A daycare business is a service for working parents. Parents drop off their infants, babies, toddlers and children at a daycare while they work. Starting a daycare can be a wonderful way to care for your own children while still earning extra funds. At the same time, a daycare is much like running any other business. Caring for small children is hard work and not always well compensated compared to other economic opportunities.

Home-Based Business

A daycare can be operated out of one’s home. This means that owners are spared the expense of renting or buying a separate office space for their business.

Minimal Education Requirements

Daycare workers are not required to complete a college degree or even a high school diploma. Workers are advised to read up on childcare basics and learn about techniques such as infant CPR. Many local community colleges and hospitals offer inexpensive courses to help potential workers learn the essentials.

No Childcare for Your Own Children

A daycare owner does not need to place her own child in childcare in order to earn money. Avoiding this expense can compensate for a potentially smaller salary.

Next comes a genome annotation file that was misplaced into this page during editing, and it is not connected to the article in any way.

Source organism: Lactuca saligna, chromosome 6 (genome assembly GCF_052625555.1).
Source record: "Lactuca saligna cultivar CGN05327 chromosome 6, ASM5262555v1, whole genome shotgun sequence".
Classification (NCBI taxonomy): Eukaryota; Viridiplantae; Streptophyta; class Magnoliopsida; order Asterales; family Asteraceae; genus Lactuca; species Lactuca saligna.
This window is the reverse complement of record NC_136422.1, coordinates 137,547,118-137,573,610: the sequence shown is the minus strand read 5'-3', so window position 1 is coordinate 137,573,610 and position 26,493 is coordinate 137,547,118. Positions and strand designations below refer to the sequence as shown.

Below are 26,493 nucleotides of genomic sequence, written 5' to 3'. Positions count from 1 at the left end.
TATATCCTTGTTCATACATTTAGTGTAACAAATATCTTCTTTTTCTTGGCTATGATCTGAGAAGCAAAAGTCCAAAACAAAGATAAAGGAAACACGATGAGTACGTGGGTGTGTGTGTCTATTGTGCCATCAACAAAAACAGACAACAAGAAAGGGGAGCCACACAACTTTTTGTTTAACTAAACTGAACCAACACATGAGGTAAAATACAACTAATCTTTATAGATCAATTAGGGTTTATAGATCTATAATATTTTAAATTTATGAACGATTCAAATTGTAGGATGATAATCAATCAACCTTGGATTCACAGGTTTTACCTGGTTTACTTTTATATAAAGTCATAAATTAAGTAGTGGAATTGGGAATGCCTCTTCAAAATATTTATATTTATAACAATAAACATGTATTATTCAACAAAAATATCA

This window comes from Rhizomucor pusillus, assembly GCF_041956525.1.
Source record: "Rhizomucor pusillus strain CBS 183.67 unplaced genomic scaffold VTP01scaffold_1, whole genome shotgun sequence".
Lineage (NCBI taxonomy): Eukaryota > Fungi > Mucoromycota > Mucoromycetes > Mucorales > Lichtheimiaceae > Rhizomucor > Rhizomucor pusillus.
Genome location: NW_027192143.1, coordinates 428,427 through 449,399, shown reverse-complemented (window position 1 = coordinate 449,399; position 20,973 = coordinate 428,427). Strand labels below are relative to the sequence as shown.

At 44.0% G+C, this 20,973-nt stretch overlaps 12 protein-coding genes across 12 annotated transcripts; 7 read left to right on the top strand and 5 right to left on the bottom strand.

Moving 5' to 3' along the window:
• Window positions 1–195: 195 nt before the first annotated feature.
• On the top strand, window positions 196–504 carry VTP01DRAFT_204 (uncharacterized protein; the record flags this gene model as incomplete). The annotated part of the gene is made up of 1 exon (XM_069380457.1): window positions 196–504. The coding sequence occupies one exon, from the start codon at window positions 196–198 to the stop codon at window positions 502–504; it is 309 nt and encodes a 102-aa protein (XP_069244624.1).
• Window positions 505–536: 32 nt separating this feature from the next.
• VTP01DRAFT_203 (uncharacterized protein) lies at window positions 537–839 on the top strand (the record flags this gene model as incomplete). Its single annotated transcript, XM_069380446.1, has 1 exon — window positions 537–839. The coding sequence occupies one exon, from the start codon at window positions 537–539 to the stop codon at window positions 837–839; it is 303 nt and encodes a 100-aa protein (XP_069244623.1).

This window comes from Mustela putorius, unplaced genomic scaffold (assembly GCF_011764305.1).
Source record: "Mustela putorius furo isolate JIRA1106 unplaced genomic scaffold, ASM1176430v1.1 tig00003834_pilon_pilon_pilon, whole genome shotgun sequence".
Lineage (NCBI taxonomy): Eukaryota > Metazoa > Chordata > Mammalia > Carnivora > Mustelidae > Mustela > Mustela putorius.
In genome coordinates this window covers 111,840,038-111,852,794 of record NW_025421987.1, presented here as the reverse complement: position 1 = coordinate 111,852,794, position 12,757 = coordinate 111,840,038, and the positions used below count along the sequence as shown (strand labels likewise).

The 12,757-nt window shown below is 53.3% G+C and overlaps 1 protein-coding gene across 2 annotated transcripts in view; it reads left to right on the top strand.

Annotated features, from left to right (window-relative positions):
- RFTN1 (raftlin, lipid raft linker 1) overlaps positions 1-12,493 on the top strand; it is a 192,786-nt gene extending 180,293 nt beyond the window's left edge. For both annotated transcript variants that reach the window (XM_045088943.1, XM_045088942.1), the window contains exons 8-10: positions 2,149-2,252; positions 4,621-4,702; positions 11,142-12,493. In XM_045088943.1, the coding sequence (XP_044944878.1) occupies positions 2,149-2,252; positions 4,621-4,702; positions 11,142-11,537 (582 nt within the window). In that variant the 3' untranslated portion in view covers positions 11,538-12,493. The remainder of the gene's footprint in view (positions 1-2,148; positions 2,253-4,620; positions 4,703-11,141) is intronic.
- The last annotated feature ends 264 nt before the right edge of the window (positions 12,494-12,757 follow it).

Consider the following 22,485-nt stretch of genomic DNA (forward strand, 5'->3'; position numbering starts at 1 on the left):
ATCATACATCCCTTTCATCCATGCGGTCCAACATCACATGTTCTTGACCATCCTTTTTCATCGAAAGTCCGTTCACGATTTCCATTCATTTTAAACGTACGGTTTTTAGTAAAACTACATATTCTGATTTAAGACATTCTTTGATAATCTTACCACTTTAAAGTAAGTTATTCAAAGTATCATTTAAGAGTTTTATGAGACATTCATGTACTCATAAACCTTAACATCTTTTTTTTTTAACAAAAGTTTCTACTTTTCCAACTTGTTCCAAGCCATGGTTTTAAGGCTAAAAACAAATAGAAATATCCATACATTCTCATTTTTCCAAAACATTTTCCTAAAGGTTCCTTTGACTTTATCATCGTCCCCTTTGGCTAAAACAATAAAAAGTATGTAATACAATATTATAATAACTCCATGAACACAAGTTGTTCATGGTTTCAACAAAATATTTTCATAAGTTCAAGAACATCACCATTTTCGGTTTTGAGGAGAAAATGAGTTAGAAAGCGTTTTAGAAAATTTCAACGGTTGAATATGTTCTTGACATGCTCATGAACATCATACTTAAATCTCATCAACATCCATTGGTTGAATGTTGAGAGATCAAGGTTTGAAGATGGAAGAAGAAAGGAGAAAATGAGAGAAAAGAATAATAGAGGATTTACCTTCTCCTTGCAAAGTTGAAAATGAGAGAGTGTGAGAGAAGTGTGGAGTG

Long Hours

Many working parents need childcare from the time they leave for their commute in the morning until they return at night. To meet this need, many daycares open as early as 6 a.m. and stay open until well past dinnertime.

Low Salaries

Most daycare owners are not at the top end of the earning scale. Hourly compensation may also vary geographically. Less affluent populations may be limited in the amount they can pay because government subsidies set lower rates for daycare providers.

Safety Requirements

While a daycare can be operated out of one’s home, the home should be thoroughly checked to make sure it meets safety standards for infants and small children. This can require additional costs that may be substantial and may even include major changes to an older home.